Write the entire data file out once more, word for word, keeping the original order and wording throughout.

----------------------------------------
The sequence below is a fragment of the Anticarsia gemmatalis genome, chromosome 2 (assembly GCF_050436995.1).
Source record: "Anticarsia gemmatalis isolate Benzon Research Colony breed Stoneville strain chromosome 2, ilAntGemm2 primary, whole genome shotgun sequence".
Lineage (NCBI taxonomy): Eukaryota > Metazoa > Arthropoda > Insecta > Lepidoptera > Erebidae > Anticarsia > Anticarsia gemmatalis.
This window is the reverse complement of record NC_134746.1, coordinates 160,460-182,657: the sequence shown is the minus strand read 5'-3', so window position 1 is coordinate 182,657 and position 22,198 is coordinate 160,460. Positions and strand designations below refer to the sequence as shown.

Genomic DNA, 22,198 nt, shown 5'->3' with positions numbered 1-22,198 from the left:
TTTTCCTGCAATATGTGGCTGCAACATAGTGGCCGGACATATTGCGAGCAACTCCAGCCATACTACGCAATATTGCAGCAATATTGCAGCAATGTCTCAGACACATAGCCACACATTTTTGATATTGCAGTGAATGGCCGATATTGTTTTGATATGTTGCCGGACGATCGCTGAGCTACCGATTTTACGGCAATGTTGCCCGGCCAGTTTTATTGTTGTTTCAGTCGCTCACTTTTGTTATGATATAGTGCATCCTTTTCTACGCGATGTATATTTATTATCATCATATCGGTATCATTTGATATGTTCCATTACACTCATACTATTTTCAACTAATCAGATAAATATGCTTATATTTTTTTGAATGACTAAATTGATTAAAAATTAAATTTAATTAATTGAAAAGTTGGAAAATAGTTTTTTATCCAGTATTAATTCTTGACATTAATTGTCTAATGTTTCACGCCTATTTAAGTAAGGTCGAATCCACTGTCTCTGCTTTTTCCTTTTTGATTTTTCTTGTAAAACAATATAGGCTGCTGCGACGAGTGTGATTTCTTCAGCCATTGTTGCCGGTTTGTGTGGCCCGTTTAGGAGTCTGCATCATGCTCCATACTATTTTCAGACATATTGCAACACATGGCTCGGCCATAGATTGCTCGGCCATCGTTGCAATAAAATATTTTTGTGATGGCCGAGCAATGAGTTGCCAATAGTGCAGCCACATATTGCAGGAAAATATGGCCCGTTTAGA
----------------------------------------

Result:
The sequence below is a fragment of the Anticarsia gemmatalis genome, chromosome 2 (assembly GCF_050436995.1).
Source record: "Anticarsia gemmatalis isolate Benzon Research Colony breed Stoneville strain chromosome 2, ilAntGemm2 primary, whole genome shotgun sequence".
Lineage (NCBI taxonomy): Eukaryota > Metazoa > Arthropoda > Insecta > Lepidoptera > Erebidae > Anticarsia > Anticarsia gemmatalis.
This window is the reverse complement of record NC_134746.1, coordinates 160,460-182,657: the sequence shown is the minus strand read 5'-3', so window position 1 is coordinate 182,657 and position 22,198 is coordinate 160,460. Positions and strand designations below refer to the sequence as shown.

Genomic DNA, 22,198 nt, shown 5'->3' with positions numbered 1-22,198 from the left:
TTTTCCTGCAATATGTGGCTGCAACATAGTGGCCGGACATATTGCGAGCAACTCCAGCCATACTACGCAATATTGCAGCAATATTGCAGCAATGTCTCAGACACATAGCCACACATTTTTGATATTGCAGTGAATGGCCGATATTGTTTTGATATGTTGCCGGACGATCGCTGAGCTACCGATTTTACGGCAATGTTGCCCGGCCAGTTTTATTGTTGTTTCAGTCGCTCACTTTTGTTATGATATAGTGCATCCTTTTCTACGCGATGTATATTTATTATCATCATATCGGTATCATTTGATATGTTCCATTACACTCATACTATTTTCAACTAATCAGATAAATATGCTTATATTTTTTTGAATGACTAAATTGATTAAAAATTAAATTTAATTAATTGAAAAGTTGGAAAATAGTTTTTTATCCAGTATTAATTCTTGACATTAATTGTCTAATGTTTCACGCCTATTTAAGTAAGGTCGAATCCACTGTCTCTGCTTTTTCCTTTTTGATTTTTCTTGTAAAACAATATAGGCTGCTGCGACGAGTGTGATTTCTTCAGCCATTGTTGCCGGTTTGTGTGGCCCGTTTAGGAGTCTGCATCATGCTCCATACTATTTTCAGACATATTGCAACACATGGCTCGGCCATAGATTGCTCGGCCATCGTTGCAATAAAATATTTTTGTGATGGCCGAGCAATGAGTTGCCAATAGTGCAGCCACATATTGCAGGAAAATATGGCCCGTTTAGA